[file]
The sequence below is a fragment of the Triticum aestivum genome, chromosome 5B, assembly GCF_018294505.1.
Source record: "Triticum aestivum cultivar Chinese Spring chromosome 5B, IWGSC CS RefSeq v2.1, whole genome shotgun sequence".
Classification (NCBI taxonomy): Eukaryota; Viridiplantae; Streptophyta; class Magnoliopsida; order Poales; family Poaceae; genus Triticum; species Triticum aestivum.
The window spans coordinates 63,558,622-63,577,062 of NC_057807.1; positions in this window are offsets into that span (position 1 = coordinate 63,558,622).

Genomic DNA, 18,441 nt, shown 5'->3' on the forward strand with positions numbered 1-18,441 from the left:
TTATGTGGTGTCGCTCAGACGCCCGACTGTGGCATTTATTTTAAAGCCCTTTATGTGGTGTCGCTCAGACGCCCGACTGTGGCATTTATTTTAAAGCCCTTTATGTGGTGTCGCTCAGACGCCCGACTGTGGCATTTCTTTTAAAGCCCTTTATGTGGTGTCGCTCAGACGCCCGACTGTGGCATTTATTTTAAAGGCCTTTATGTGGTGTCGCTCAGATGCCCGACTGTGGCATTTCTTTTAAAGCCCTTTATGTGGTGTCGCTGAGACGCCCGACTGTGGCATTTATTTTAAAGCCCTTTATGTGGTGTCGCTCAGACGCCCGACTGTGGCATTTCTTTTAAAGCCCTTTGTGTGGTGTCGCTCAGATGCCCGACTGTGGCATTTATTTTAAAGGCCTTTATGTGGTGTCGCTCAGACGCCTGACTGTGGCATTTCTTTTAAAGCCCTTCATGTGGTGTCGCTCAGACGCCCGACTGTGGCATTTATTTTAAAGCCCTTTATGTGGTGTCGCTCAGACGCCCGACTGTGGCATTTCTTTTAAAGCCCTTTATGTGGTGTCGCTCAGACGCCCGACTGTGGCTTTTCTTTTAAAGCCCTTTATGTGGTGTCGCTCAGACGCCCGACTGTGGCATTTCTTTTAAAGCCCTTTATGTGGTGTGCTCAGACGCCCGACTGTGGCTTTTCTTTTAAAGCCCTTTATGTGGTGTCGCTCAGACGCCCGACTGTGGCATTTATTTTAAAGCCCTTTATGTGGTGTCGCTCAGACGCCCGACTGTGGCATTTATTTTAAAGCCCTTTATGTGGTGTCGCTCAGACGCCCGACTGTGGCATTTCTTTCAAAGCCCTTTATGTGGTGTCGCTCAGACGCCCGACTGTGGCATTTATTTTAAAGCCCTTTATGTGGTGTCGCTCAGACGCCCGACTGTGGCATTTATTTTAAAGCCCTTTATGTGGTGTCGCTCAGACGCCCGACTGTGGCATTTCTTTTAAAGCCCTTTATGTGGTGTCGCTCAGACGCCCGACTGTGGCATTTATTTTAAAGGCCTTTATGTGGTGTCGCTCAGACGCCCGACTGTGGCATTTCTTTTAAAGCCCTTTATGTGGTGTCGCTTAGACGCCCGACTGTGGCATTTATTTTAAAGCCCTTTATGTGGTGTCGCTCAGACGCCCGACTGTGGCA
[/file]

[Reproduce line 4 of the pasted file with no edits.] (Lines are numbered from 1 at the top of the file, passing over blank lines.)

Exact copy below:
The window spans coordinates 63,558,622-63,577,062 of NC_057807.1; positions in this window are offsets into that span (position 1 = coordinate 63,558,622).